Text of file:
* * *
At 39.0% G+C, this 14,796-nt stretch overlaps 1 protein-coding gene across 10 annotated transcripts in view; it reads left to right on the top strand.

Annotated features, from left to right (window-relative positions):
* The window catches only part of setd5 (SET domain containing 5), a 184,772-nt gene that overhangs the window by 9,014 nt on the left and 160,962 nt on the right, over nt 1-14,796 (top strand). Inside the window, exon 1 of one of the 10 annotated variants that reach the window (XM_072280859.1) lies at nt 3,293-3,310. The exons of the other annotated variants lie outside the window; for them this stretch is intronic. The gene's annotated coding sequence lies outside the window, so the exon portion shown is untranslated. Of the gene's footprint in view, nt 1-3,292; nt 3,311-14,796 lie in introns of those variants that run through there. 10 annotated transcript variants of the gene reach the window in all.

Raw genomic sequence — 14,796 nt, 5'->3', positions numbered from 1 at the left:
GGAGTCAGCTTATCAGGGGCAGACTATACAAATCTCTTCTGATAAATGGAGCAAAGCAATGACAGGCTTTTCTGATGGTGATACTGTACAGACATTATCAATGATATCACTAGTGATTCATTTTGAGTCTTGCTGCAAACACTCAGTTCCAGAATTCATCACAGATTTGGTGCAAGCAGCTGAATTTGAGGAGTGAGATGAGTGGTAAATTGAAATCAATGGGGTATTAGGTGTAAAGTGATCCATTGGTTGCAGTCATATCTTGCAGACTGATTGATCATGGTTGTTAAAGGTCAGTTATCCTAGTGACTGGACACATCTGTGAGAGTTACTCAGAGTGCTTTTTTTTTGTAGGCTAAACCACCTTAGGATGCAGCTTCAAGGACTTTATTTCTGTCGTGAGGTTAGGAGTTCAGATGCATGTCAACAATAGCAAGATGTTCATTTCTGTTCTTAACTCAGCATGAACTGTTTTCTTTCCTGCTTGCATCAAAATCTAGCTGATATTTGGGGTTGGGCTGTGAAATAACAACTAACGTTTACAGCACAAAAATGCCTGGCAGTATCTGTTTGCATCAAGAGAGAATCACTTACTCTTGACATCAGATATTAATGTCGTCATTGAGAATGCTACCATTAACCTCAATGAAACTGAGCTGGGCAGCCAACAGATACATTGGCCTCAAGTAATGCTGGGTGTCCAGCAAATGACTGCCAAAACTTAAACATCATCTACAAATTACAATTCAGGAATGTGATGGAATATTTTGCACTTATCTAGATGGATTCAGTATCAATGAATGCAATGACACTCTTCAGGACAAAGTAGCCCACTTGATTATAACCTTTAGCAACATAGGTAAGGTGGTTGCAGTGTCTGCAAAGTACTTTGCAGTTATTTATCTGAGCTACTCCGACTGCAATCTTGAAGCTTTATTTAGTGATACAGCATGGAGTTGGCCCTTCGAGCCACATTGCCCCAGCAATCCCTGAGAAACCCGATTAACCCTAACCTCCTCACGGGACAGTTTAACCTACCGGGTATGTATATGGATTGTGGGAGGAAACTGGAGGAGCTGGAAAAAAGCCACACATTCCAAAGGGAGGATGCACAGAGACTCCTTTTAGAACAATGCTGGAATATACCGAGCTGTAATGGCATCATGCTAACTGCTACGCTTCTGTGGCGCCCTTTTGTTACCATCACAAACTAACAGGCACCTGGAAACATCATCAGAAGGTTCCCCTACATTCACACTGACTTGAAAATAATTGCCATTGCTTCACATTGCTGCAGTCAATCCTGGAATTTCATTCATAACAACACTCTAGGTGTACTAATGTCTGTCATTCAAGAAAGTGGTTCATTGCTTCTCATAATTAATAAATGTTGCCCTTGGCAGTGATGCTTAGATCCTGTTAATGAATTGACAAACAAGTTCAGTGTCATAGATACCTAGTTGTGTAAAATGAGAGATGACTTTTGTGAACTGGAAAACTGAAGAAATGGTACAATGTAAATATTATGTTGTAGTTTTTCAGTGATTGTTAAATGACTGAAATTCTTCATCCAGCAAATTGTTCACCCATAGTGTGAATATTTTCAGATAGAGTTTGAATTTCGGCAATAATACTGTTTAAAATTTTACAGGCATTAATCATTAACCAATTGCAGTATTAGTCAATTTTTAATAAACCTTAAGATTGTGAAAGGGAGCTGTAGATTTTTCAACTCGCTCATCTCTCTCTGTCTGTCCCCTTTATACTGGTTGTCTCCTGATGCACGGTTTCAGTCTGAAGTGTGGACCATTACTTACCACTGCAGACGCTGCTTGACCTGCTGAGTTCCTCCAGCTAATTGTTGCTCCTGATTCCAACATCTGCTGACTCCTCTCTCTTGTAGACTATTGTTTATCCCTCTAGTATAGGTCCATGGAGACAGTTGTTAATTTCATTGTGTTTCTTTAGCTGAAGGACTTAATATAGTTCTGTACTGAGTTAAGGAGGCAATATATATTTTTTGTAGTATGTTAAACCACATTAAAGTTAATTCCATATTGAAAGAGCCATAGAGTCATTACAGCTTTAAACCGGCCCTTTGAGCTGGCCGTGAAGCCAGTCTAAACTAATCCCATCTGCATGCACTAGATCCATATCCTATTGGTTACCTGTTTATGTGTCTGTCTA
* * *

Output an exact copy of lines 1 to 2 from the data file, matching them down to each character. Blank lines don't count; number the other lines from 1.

At 39.0% G+C, this 14,796-nt stretch overlaps 1 protein-coding gene across 10 annotated transcripts in view; it reads left to right on the top strand.

Annotated features, from left to right (window-relative positions):